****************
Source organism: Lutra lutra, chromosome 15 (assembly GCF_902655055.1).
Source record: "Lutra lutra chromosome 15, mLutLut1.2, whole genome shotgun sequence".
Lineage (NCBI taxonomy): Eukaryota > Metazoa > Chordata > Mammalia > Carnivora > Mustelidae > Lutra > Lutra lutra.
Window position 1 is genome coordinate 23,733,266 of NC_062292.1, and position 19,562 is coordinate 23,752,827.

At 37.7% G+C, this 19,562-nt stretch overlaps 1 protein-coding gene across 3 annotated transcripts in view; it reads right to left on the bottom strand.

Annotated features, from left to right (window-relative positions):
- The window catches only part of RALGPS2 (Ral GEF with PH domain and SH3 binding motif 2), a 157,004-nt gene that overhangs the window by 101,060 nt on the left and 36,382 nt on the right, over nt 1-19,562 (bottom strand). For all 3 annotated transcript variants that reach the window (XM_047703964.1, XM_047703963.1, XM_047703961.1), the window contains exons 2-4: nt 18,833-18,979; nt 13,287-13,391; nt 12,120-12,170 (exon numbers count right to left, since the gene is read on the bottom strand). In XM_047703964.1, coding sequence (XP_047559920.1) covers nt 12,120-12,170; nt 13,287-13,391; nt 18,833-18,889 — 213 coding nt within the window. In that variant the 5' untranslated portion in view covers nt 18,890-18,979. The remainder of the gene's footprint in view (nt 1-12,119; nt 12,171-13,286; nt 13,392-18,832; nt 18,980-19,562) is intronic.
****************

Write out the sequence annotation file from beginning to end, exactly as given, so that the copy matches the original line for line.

Source organism: Lutra lutra, chromosome 15 (assembly GCF_902655055.1).
Source record: "Lutra lutra chromosome 15, mLutLut1.2, whole genome shotgun sequence".
Lineage (NCBI taxonomy): Eukaryota > Metazoa > Chordata > Mammalia > Carnivora > Mustelidae > Lutra > Lutra lutra.
Window position 1 is genome coordinate 23,733,266 of NC_062292.1, and position 19,562 is coordinate 23,752,827.

At 37.7% G+C, this 19,562-nt stretch overlaps 1 protein-coding gene across 3 annotated transcripts in view; it reads right to left on the bottom strand.

Annotated features, from left to right (window-relative positions):
- The window catches only part of RALGPS2 (Ral GEF with PH domain and SH3 binding motif 2), a 157,004-nt gene that overhangs the window by 101,060 nt on the left and 36,382 nt on the right, over nt 1-19,562 (bottom strand). For all 3 annotated transcript variants that reach the window (XM_047703964.1, XM_047703963.1, XM_047703961.1), the window contains exons 2-4: nt 18,833-18,979; nt 13,287-13,391; nt 12,120-12,170 (exon numbers count right to left, since the gene is read on the bottom strand). In XM_047703964.1, coding sequence (XP_047559920.1) covers nt 12,120-12,170; nt 13,287-13,391; nt 18,833-18,889 — 213 coding nt within the window. In that variant the 5' untranslated portion in view covers nt 18,890-18,979. The remainder of the gene's footprint in view (nt 1-12,119; nt 12,171-13,286; nt 13,392-18,832; nt 18,980-19,562) is intronic.